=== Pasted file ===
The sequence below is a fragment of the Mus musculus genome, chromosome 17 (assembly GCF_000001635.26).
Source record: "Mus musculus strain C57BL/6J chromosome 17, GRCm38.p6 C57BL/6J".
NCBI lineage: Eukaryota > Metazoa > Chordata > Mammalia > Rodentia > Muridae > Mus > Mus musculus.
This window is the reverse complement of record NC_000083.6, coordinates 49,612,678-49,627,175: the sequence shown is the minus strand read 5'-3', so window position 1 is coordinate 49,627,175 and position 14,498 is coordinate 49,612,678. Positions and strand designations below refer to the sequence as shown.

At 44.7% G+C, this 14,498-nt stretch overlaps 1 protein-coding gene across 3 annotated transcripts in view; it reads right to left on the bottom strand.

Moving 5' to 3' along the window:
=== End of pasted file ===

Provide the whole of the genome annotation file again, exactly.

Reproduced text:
The sequence below is a fragment of the Mus musculus genome, chromosome 17 (assembly GCF_000001635.26).
Source record: "Mus musculus strain C57BL/6J chromosome 17, GRCm38.p6 C57BL/6J".
NCBI lineage: Eukaryota > Metazoa > Chordata > Mammalia > Rodentia > Muridae > Mus > Mus musculus.
This window is the reverse complement of record NC_000083.6, coordinates 49,612,678-49,627,175: the sequence shown is the minus strand read 5'-3', so window position 1 is coordinate 49,627,175 and position 14,498 is coordinate 49,612,678. Positions and strand designations below refer to the sequence as shown.

At 44.7% G+C, this 14,498-nt stretch overlaps 1 protein-coding gene across 3 annotated transcripts in view; it reads right to left on the bottom strand.

Moving 5' to 3' along the window: